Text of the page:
On March 16, 2003, Corrie, a 23-year-old student and activist from Olympia, Washington, was crushed to death by an Israeli military Caterpillar bulldozer while nonviolently protesting the demolition of Palestinian civilian homes in Rafah, Gaza with the International Solidarity Movement (ISM). In 2005, the Corrie family filed a wrongful death suit against the State of Israel and Ministry of Defense, claiming that the Israeli government was responsible for the killing by permitting soldiers in armed bulldozers to act recklessly among nonviolent civilians. The civil trial began five years later before Haifa District Court Judge Oded Gershon, and hearings continued over 16 months. The NLG and other groups attended the hearings to support the Corrie family and demand accountability.
The testimonies of 23 witnesses revealed serious and disturbing oversight on the part of Israeli military officials. They also exposed a failure by the Israeli government to conduct the “thorough, credible, and transparent” investigation into Corrie’s killing promised by Israeli Prime Minister Ariel Sharon to President George W. Bush the day after her death. Investigators failed to question key witnesses and inconsistent testimony by the soldiers, while four ISM eyewitnesses testified that Rachel was visible to soldiers in the bulldozer as it approached her. Furthermore, the unit’s commander testified that despite having requested a halt in operations out of consideration for civilian safety, he was ordered to continue.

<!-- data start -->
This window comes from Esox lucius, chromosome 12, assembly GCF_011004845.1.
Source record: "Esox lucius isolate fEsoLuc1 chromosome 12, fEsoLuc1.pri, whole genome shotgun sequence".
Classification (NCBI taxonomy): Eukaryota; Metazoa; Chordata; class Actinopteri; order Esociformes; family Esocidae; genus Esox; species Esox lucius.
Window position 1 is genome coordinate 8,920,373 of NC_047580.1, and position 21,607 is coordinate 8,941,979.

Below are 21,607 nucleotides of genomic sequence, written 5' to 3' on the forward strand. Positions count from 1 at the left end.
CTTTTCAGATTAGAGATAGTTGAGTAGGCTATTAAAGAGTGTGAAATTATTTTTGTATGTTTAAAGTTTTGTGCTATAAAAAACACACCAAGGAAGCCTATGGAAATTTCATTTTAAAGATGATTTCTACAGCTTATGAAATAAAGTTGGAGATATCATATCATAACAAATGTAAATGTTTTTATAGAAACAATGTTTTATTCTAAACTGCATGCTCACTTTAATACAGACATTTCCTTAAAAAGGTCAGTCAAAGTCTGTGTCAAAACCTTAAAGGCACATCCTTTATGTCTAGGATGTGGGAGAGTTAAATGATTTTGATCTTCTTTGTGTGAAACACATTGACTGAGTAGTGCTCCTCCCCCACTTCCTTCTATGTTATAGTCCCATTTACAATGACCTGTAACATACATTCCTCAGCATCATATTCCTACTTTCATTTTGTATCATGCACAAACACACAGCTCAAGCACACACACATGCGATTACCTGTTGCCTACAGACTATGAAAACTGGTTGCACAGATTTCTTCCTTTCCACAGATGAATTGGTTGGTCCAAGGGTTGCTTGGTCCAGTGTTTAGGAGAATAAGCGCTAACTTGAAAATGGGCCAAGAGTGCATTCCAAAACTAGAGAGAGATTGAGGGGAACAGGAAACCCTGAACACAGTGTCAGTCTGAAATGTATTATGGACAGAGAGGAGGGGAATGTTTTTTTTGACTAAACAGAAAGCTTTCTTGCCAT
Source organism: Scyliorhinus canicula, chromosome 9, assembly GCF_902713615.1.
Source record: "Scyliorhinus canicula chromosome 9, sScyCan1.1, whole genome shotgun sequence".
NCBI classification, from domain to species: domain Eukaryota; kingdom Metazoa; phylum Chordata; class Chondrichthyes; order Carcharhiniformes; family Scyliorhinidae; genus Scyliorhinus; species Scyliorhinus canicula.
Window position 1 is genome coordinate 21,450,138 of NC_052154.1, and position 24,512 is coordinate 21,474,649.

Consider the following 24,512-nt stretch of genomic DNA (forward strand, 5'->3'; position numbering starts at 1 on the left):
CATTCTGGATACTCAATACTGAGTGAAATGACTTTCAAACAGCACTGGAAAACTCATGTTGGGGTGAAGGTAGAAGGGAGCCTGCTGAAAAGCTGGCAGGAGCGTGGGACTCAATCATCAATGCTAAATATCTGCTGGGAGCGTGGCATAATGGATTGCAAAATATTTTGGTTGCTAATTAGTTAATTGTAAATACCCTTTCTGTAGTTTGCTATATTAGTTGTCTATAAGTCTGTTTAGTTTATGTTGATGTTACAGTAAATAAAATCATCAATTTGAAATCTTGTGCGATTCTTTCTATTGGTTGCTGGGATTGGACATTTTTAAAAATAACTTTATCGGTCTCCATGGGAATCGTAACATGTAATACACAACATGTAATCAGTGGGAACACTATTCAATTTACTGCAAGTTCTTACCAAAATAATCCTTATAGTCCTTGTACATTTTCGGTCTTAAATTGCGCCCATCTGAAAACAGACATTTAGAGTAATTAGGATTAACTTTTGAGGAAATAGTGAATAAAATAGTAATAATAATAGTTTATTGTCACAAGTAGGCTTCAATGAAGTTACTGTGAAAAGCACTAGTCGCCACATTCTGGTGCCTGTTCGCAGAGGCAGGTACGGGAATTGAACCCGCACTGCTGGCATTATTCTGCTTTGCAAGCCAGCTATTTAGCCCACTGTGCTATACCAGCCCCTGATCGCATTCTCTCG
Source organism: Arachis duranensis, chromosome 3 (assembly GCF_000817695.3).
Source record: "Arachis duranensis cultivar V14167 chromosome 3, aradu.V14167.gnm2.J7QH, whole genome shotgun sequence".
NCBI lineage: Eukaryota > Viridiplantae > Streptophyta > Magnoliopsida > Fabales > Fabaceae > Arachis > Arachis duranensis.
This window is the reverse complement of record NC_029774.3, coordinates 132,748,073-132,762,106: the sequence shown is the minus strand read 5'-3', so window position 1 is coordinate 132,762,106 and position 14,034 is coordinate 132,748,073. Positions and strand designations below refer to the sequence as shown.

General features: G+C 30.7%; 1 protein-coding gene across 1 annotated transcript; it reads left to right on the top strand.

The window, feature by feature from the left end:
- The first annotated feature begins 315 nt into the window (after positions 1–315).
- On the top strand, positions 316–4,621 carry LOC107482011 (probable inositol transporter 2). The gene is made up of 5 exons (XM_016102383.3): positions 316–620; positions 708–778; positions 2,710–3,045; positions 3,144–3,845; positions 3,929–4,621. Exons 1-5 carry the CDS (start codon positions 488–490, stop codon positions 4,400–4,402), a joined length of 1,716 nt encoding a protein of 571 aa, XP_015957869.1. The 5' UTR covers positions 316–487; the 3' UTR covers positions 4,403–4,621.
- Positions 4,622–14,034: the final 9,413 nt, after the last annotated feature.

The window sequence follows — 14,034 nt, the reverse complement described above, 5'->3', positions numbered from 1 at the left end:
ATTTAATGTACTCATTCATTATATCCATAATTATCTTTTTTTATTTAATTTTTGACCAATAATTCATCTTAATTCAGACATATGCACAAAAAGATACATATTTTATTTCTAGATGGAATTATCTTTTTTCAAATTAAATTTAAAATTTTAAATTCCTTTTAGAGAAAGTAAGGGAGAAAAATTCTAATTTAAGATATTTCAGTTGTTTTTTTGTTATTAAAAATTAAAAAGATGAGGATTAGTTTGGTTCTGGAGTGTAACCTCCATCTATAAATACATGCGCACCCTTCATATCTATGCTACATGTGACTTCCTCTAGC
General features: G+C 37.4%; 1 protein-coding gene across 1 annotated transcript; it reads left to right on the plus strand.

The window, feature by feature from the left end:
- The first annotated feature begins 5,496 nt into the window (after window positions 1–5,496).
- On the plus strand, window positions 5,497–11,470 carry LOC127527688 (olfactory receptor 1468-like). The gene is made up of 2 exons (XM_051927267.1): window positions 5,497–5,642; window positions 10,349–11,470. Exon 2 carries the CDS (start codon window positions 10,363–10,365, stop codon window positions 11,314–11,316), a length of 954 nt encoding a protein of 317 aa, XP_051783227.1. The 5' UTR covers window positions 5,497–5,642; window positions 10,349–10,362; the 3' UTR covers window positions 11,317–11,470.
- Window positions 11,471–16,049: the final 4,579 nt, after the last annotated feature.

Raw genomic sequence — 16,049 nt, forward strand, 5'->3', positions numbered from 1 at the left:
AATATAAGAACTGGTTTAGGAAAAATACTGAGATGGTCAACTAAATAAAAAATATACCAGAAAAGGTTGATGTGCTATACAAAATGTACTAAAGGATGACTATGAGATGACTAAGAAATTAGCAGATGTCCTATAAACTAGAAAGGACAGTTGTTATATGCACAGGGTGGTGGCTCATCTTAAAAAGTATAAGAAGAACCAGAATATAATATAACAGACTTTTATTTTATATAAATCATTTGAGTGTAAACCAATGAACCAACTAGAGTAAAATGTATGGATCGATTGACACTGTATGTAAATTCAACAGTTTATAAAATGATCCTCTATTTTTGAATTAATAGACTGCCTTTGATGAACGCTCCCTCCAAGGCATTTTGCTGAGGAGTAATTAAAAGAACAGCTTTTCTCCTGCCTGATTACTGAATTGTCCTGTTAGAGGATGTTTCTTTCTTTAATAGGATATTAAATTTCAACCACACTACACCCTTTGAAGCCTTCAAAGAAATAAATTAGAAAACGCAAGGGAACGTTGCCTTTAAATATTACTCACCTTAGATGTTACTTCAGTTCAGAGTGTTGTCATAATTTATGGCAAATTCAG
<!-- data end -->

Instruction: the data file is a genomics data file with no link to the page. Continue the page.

Judge Gershon ruled on August 28, 2012 that the Israeli military was not responsible for Corrie’s death, since soldiers were engaged in a “combat operation.” He ultimately blamed Corrie herself for being in a war zone. The NLG and other legal and human rights groups denounced the potentially precedent-setting ruling, citing violation of humanitarian international law that mandates protection of civilians and their property during times of war.
Eleven years after the killing, the Corrie family is set to have its appeal heard before the Israeli Supreme Court, and human rights groups around the world are calling for accountability and justice.
The NLG will be one of the many groups present at today’s hearing that “hope the Israeli Supreme Court will reverse the lower court decision and hold the perpetrators of Rachel’s killing accountable as mandated by international law,” said NLG President Azadeh Shahshahani, who will attend the hearing as an observer along with other members of an NLG delegation studying conditions of Palestinian political prisoners being held by Israeli and Palestinian authorities.
Andrew Dalack, co-chair of the NLG Palestine Subcommittee and also a member of the delegation, said, “Israel has tried for so long to suppress Rachel Corrie’s memory, but to no avail. Rachel died while protesting Israel’s illegal expansion and dispossession of Palestinian land, and her passing has inspired many. We stand strong alongside Rachel’s family and the millions worldwide who want justice for Rachel and everyone else who has paid the ultimate price for promoting justice in Palestine.”
Just last week, Dalack noted, the two latest fatalities were registered near a military prison outside Ramallah, in the occupied West Bank. Israeli soldiers shot Muhammad Abu Thahr, 15, and Nadim Nuwara, 17, with live ammunition on May 15, Palestine’s day of remembrance for the Nakba, when some 750,000 Palestinians were forced from their homes as Israel was established. The pair had joined a protest against Israel’s current incarceration of more than 5,000 Palestinians, including several hundred children, the vast majority of them for nonviolent political acts. Nearly 200 are “administrative detainees,” held sometimes for years with no charges and based on secret evidence, usually rubber stamped by Israeli military courts. Most of those are now on an open-ended hunger strike, their lives threatened.
“Impunity for crimes committed by the Israeli military cannot be allowed to continue unabated,” Shahshahani said.